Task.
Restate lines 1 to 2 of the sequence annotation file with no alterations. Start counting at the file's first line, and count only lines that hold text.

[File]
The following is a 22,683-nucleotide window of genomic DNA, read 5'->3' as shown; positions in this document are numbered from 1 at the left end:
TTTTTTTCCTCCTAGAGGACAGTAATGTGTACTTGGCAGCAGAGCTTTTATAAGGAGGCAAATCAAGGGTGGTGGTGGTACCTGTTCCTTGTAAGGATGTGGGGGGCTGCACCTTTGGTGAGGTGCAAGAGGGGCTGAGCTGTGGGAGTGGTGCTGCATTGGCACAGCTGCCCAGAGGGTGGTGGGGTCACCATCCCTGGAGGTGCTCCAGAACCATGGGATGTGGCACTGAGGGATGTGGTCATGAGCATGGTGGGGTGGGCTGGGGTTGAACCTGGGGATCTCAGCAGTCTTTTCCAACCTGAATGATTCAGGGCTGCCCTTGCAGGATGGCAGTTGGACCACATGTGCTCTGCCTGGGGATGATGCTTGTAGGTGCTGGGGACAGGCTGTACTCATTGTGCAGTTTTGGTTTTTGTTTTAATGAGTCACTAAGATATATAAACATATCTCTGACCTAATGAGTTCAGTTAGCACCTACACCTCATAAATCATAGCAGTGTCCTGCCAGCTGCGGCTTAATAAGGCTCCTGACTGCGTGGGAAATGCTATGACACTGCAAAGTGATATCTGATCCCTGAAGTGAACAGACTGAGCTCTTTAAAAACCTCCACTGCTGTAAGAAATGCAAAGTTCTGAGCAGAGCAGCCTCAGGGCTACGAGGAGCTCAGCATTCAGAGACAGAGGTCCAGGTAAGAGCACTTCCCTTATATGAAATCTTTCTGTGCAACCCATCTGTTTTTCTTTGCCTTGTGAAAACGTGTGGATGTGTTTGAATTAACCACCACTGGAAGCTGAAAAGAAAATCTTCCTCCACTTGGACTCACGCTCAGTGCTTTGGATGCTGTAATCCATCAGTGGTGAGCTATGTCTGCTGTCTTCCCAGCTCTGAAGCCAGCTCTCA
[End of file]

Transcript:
The following is a 22,683-nucleotide window of genomic DNA, read 5'->3' as shown; positions in this document are numbered from 1 at the left end:
TTTTTTTCCTCCTAGAGGACAGTAATGTGTACTTGGCAGCAGAGCTTTTATAAGGAGGCAAATCAAGGGTGGTGGTGGTACCTGTTCCTTGTAAGGATGTGGGGGGCTGCACCTTTGGTGAGGTGCAAGAGGGGCTGAGCTGTGGGAGTGGTGCTGCATTGGCACAGCTGCCCAGAGGGTGGTGGGGTCACCATCCCTGGAGGTGCTCCAGAACCATGGGATGTGGCACTGAGGGATGTGGTCATGAGCATGGTGGGGTGGGCTGGGGTTGAACCTGGGGATCTCAGCAGTCTTTTCCAACCTGAATGATTCAGGGCTGCCCTTGCAGGATGGCAGTTGGACCACATGTGCTCTGCCTGGGGATGATGCTTGTAGGTGCTGGGGACAGGCTGTACTCATTGTGCAGTTTTGGTTTTTGTTTTAATGAGTCACTAAGATATATAAACATATCTCTGACCTAATGAGTTCAGTTAGCACCTACACCTCATAAATCATAGCAGTGTCCTGCCAGCTGCGGCTTAATAAGGCTCCTGACTGCGTGGGAAATGCTATGACACTGCAAAGTGATATCTGATCCCTGAAGTGAACAGACTGAGCTCTTTAAAAACCTCCACTGCTGTAAGAAATGCAAAGTTCTGAGCAGAGCAGCCTCAGGGCTACGAGGAGCTCAGCATTCAGAGACAGAGGTCCAGGTAAGAGCACTTCCCTTATATGAAATCTTTCTGTGCAACCCATCTGTTTTTCTTTGCCTTGTGAAAACGTGTGGATGTGTTTGAATTAACCACCACTGGAAGCTGAAAAGAAAATCTTCCTCCACTTGGACTCACGCTCAGTGCTTTGGATGCTGTAATCCATCAGTGGTGAGCTATGTCTGCTGTCTTCCCAGCTCTGAAGCCAGCTCTCA